Foods that you should avoid eating in excess include red meats and anything that is rich in refined sugars.

The Link Between Obesity and Colon Cancer

A strong link has been identified between obesity and colon cancer. Diet choices have a profound impact on how susceptible you are to contracting colon cancer.

It’s important to remember that making healthy choices with what you eat and how much affects much more than your susceptibility to contracting colon cancer. Your diet affects your overall health. It’s also important to remember that portion size is just as important as the food that you choose to eat. You can eat red meat without increasing your chance of getting colon cancer if you do it in moderation.

Someone who enjoys a steak every couple of weeks or so for dinner with a salad is not going to have a particularly high risk of getting colon cancer. Conversely, someone who eats steak, pork, sausage, and bacon in large quantities every single day or even every other day, will greatly increase their chances of having colon cancer.

Eating red meats in small amounts and in limited frequency is perfectly fine. No one needs to be panicking about eating a steak every now and again. No matter what you eat, your portion size is vital. Larger portion sizes are unhealthy and will put weight on fast.

You shouldn’t commit to a healthy diet just to decrease your chances of contracting colon cancer, you should want to eat healthy to feel better about yourself and increase your overall health. If you exercise and maintain a healthy diet, you won’t just be limiting your chances of getting colon cancer. You will feel better, and eliminate your susceptibility to countless other health problems.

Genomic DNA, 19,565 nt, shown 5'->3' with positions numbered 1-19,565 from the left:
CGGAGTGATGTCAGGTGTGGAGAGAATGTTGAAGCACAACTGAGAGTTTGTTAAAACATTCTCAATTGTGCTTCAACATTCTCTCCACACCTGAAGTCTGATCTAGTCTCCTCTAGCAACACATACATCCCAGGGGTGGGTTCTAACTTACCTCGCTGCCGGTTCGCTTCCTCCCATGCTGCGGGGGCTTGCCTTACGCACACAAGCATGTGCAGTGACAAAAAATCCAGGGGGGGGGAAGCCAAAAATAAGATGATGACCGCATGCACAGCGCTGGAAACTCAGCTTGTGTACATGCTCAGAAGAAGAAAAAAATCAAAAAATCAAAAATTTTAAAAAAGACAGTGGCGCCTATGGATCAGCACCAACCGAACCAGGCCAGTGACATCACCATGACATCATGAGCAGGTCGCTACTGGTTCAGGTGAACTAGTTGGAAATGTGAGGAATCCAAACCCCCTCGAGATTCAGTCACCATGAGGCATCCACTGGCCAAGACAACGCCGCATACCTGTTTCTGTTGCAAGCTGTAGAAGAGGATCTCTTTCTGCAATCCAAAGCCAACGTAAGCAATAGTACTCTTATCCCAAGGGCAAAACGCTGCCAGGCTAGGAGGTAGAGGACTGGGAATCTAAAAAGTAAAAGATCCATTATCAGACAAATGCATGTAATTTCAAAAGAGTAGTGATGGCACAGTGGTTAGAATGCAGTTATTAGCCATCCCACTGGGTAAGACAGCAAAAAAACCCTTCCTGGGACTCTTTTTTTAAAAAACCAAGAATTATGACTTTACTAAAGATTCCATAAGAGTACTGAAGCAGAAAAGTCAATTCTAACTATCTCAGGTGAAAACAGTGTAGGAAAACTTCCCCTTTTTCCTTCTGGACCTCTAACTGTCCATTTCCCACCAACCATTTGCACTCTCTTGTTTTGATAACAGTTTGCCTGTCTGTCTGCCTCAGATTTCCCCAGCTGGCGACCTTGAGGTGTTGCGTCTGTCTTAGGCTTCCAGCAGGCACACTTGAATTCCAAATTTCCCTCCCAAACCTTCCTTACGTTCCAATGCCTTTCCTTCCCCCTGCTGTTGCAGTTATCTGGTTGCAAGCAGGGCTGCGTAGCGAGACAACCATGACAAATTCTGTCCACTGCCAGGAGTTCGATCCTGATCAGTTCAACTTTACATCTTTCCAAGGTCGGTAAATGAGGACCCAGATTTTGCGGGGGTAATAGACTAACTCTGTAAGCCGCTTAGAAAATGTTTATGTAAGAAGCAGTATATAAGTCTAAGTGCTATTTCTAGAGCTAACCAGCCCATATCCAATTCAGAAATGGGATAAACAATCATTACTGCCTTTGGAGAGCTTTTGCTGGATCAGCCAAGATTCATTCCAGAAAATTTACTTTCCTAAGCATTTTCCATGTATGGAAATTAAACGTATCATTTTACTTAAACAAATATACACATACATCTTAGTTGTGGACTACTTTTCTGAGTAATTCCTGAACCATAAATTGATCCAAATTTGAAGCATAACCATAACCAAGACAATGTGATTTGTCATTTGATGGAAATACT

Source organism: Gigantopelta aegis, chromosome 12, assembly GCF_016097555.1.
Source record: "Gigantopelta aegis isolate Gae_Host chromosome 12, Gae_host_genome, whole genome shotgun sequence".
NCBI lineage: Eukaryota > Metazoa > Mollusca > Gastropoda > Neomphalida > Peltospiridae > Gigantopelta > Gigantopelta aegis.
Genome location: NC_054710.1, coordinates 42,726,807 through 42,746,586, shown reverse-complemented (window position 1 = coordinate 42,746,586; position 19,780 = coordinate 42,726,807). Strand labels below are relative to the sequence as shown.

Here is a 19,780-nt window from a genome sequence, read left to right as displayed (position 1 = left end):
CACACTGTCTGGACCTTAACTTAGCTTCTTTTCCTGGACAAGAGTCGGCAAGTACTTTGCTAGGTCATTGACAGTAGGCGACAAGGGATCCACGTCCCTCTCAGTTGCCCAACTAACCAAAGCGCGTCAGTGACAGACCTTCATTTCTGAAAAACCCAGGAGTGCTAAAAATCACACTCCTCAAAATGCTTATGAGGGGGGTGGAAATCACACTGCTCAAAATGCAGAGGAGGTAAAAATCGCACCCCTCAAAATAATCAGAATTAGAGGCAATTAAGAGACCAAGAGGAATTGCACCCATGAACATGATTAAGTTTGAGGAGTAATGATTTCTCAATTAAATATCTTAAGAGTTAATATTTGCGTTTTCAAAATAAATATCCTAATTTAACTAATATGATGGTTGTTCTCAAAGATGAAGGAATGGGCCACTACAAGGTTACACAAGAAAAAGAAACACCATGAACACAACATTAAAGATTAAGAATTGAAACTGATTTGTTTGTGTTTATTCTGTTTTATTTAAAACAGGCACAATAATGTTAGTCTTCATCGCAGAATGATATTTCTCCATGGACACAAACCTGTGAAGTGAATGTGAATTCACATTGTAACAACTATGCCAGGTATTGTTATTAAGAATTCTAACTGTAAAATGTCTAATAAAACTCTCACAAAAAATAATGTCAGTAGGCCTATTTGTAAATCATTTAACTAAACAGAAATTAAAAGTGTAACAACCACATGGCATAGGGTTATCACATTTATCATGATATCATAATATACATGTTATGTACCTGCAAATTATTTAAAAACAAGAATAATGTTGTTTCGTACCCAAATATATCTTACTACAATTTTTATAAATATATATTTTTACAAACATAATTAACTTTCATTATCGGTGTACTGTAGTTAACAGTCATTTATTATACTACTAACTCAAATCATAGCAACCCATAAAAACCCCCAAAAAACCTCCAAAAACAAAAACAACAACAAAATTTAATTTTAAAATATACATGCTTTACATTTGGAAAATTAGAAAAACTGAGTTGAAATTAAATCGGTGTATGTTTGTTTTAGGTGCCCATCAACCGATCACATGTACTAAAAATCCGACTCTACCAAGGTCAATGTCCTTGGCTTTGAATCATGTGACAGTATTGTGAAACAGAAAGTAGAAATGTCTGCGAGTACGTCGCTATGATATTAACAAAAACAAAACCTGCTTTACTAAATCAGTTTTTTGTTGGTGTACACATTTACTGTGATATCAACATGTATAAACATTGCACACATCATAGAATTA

How Does a Poor Diet Increase Your Chances of Contracting Colon Cancer?

Some of you might be wondering exactly how a poor diet increases your chances of contracting colon cancer. Obviously foods that are rich in fats aren’t good for you, but why does such delicious food have to make you more susceptible to such a horrible disease?

Studies have shown that when mice were fed a diet consisting of foods that were high in fats, they exhibited aggressive cell growth of stem-like cells that encourage mutation. This aggressive cell growth is typically coupled with the development of cancerous tumors along the intestine.

The unfortunate mice who were tested offer us invaluable insights into the factors that affect one’s chances of developing colon cancer. Their sacrifice, while trivial compared to the totality of scientific inquiry, is significant and it can save lives, human lives.

Further Recommendations

With so much information out there on the internet, it can be difficult to distinguish genuinely useful information from inaccurate drivel. For example, fiber supplements and antioxidant vitamins do not reduce one’s chances of having colon cancer, nor does it affect polyps.

Calcium, on the other hand, does have an effect on polyps and helps reduce polyp recurrence. Another thing that can help you is regular exercise. If you’re going to make the effort to maintain a healthy diet, you should double down and add exercise to the mix.

By exercising, eating healthy, and consuming the recommended amount of calcium, you can reduce your chances of contracting colon cancer significantly. Although these lifestyle changes can give you much better odds, it’s still imperative that you schedule regular screenings. If you aren’t being screened for colon cancer, you can still contract if and all of your efforts will be for naught, especially if it isn’t detected early on, hence the importance of regular screenings.